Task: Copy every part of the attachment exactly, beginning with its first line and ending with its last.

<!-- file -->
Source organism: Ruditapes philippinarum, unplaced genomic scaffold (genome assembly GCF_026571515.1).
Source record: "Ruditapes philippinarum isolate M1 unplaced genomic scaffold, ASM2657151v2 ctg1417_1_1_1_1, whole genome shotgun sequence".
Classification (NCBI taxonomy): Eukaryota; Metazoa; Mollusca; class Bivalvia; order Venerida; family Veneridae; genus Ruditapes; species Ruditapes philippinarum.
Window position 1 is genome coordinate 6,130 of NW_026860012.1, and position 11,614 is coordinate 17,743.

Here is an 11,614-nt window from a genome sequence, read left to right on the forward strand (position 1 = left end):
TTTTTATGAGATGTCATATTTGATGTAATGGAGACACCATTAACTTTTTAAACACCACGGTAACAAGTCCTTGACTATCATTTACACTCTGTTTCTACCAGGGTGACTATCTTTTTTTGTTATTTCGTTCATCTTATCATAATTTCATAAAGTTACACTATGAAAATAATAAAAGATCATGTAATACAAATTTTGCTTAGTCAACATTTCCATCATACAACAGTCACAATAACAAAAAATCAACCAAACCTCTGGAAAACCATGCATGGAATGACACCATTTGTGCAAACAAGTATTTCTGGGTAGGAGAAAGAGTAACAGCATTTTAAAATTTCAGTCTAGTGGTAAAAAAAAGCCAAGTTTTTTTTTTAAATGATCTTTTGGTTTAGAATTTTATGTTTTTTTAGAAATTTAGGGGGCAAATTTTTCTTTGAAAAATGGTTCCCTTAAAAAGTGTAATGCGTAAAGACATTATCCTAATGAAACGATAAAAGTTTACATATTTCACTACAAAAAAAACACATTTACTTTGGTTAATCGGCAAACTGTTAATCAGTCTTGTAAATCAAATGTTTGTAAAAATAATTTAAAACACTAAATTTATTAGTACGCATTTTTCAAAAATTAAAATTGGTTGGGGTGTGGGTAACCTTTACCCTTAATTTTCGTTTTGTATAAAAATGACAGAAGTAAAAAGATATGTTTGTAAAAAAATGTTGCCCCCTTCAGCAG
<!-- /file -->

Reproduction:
Source organism: Ruditapes philippinarum, unplaced genomic scaffold (genome assembly GCF_026571515.1).
Source record: "Ruditapes philippinarum isolate M1 unplaced genomic scaffold, ASM2657151v2 ctg1417_1_1_1_1, whole genome shotgun sequence".
Classification (NCBI taxonomy): Eukaryota; Metazoa; Mollusca; class Bivalvia; order Venerida; family Veneridae; genus Ruditapes; species Ruditapes philippinarum.
Window position 1 is genome coordinate 6,130 of NW_026860012.1, and position 11,614 is coordinate 17,743.

Here is an 11,614-nt window from a genome sequence, read left to right on the forward strand (position 1 = left end):
TTTTTATGAGATGTCATATTTGATGTAATGGAGACACCATTAACTTTTTAAACACCACGGTAACAAGTCCTTGACTATCATTTACACTCTGTTTCTACCAGGGTGACTATCTTTTTTTGTTATTTCGTTCATCTTATCATAATTTCATAAAGTTACACTATGAAAATAATAAAAGATCATGTAATACAAATTTTGCTTAGTCAACATTTCCATCATACAACAGTCACAATAACAAAAAATCAACCAAACCTCTGGAAAACCATGCATGGAATGACACCATTTGTGCAAACAAGTATTTCTGGGTAGGAGAAAGAGTAACAGCATTTTAAAATTTCAGTCTAGTGGTAAAAAAAAGCCAAGTTTTTTTTTTAAATGATCTTTTGGTTTAGAATTTTATGTTTTTTTAGAAATTTAGGGGGCAAATTTTTCTTTGAAAAATGGTTCCCTTAAAAAGTGTAATGCGTAAAGACATTATCCTAATGAAACGATAAAAGTTTACATATTTCACTACAAAAAAAACACATTTACTTTGGTTAATCGGCAAACTGTTAATCAGTCTTGTAAATCAAATGTTTGTAAAAATAATTTAAAACACTAAATTTATTAGTACGCATTTTTCAAAAATTAAAATTGGTTGGGGTGTGGGTAACCTTTACCCTTAATTTTCGTTTTGTATAAAAATGACAGAAGTAAAAAGATATGTTTGTAAAAAAATGTTGCCCCCTTCAGCAG